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Relating Erikson’s Eight Stages to My Life Essay

2238 Words9 Pages

Many of our temperament traits are evident at birth. However, other characteristics such as trust, guilt and competency are learned based upon our life experiences and the support we receive as we grow and develop. Based upon his research, Erikson became aware of the influence maturation and social demands have on behavior and ultimately on our development. He believed these two forces "push[ed] humans everywhere through…[a set of] eight psychosocial crises" (Sigelman, C. & Rider, E., 2009, pg.332). He organized life into eight stages that extend from birth to death. Erikson's first psychosocial conflict is trust versus mistrust. This stage begins at birth and continues until about one year of age. The central issue that…show more content…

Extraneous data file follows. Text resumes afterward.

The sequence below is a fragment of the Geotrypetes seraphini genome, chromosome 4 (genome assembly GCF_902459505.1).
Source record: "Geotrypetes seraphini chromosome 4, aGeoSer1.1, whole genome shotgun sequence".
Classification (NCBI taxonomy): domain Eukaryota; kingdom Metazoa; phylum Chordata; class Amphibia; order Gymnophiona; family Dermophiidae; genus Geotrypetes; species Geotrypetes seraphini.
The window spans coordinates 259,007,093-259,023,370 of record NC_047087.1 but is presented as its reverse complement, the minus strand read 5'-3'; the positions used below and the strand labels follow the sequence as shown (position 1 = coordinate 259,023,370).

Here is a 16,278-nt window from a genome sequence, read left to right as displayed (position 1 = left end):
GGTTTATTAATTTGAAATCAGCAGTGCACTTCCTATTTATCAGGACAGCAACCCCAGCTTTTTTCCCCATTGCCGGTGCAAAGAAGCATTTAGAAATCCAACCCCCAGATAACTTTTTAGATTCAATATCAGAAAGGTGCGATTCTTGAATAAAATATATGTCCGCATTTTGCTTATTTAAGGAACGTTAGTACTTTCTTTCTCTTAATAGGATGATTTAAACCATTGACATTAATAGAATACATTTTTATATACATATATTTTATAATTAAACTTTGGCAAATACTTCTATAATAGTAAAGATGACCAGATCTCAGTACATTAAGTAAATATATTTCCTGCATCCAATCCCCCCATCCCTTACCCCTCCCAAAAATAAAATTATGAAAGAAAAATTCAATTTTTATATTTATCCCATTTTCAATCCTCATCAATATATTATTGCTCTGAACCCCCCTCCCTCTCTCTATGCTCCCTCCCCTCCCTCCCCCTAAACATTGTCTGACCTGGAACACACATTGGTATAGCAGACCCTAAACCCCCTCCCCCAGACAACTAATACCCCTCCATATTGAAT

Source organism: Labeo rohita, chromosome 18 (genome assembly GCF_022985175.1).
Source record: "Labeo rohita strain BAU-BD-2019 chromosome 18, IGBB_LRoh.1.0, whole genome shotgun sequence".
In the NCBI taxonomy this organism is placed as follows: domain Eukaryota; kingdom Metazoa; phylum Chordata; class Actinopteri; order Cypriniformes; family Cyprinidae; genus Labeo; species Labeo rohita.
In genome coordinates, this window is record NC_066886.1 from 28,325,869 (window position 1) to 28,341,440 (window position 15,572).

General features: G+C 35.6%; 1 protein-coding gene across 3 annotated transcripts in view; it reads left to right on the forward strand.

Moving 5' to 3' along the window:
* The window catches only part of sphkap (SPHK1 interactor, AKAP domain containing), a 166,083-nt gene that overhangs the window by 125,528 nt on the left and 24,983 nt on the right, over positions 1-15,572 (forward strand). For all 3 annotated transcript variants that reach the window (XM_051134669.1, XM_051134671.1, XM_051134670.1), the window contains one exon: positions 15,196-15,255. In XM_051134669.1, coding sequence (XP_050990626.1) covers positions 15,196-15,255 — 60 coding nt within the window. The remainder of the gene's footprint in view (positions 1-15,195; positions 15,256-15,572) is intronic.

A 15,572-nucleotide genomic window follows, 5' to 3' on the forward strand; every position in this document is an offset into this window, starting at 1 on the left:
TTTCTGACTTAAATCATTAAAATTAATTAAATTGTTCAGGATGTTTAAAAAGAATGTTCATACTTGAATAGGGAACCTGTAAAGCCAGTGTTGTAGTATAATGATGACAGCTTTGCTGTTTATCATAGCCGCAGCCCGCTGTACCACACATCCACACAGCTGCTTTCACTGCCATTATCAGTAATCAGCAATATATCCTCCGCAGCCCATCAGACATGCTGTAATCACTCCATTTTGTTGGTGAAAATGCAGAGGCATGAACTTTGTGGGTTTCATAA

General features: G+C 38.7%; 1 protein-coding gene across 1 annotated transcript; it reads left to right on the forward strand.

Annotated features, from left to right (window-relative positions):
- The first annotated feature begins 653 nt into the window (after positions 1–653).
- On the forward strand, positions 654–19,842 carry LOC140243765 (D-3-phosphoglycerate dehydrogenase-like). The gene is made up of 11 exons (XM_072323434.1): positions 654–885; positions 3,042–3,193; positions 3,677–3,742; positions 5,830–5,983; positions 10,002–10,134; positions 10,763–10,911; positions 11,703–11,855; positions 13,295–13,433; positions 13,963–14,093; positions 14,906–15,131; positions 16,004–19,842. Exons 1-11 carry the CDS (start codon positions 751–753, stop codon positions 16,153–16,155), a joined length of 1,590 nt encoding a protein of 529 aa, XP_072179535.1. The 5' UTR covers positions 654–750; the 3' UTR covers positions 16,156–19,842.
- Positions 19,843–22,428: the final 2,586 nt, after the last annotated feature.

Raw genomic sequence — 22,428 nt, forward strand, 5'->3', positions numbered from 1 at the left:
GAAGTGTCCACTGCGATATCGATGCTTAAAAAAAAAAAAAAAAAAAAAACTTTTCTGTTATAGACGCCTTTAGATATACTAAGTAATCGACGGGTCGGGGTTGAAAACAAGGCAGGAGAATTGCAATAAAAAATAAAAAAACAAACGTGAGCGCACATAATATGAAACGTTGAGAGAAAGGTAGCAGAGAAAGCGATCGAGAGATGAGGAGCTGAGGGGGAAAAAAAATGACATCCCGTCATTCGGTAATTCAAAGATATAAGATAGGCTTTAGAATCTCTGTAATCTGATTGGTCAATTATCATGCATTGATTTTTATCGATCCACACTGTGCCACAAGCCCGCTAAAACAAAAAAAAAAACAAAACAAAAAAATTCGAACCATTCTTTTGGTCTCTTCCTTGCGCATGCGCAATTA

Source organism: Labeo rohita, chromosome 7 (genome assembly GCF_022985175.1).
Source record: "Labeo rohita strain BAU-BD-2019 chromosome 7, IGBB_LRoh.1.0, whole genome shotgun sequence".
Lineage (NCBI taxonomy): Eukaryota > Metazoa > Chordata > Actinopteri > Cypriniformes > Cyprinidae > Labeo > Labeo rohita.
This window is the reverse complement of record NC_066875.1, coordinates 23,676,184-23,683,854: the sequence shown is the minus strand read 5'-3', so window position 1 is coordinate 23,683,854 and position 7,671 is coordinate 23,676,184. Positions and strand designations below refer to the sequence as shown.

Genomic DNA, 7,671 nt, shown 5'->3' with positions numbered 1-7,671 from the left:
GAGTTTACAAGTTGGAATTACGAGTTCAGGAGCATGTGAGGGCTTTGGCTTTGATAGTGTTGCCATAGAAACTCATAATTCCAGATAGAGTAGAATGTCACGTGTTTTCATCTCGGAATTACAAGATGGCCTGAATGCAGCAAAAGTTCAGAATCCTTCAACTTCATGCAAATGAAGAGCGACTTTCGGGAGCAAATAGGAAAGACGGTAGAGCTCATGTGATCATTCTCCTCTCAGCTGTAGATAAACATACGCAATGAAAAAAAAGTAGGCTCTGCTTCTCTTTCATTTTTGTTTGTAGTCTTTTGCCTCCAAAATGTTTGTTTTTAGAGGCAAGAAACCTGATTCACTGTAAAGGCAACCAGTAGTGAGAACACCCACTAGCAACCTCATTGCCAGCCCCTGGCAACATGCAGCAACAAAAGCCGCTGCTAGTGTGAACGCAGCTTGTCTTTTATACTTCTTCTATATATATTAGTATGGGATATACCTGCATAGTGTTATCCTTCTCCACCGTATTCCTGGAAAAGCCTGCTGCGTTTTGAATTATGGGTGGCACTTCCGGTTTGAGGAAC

Parents are primarily responsible for satisfying this stage of development in their child. It is imperative parents are attentive to their infant's needs so trust can be developed. Autonomy versus shame and doubt is the next stage in Erikson's psychosocial theory. This stage primarily deals with the issue "Can I act on my own?" and it last from about age one until age three (Sigelman, C. & Rider, E., 2009, pg.332). According to Erikson (2009) in this stage a toddler begins to assert their will and they develop a greater sense of their own identity. Research supports this developmental stage as well, and 18 month olds begin to "recognize themselves in a mirror and lace their speech with me and no" (Sigelman, C. & Rider, E., 2009, pg.332). To develop this stage parents should let their children have some control over small areas of their lives. One way a parent could do this would be give their toddler a choice in what they wear between several outfits, or a choice of activities. Parents could ask their 3 year old "do you want to go to the pool or do you want to go to the park today?" This would allow their toddler to act on their own and develop a sense of autonomy without relinquishing too much control to them. Once a sense of autonomy has been developed, the next stage in the psychosocial theory is initiative versus guilt. This stage is from about age three to age six and